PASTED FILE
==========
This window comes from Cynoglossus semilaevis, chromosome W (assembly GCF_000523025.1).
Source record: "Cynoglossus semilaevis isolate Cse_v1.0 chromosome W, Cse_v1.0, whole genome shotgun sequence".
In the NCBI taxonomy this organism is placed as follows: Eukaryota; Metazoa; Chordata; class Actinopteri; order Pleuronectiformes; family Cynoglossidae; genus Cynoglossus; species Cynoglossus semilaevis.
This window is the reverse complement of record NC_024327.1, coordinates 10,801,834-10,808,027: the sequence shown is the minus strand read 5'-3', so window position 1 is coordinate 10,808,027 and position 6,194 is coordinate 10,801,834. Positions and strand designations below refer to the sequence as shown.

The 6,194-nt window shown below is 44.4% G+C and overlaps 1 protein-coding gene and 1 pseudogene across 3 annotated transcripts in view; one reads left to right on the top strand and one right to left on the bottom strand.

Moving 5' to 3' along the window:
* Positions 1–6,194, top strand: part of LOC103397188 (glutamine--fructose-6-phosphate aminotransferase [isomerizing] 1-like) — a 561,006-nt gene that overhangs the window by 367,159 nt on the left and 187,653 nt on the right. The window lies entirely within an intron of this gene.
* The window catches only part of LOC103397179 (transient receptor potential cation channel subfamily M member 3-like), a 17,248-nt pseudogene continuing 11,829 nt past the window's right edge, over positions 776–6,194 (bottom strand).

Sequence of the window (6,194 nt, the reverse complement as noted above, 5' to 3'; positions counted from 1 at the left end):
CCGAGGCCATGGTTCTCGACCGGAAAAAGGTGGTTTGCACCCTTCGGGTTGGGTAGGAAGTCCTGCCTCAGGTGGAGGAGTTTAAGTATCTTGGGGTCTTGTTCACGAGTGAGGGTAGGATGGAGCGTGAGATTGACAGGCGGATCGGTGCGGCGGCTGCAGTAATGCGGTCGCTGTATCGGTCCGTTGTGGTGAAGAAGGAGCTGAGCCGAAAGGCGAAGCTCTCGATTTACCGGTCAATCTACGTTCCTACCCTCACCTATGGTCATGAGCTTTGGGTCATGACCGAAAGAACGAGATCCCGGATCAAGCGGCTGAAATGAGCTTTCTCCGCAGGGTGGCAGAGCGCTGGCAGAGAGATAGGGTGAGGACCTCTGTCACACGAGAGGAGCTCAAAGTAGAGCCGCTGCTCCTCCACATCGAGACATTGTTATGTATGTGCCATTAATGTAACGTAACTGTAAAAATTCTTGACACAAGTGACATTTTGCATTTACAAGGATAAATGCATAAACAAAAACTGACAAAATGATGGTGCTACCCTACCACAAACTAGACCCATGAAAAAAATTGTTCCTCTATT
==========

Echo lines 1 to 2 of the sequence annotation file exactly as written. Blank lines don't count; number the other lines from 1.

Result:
This window comes from Cynoglossus semilaevis, chromosome W (assembly GCF_000523025.1).
Source record: "Cynoglossus semilaevis isolate Cse_v1.0 chromosome W, Cse_v1.0, whole genome shotgun sequence".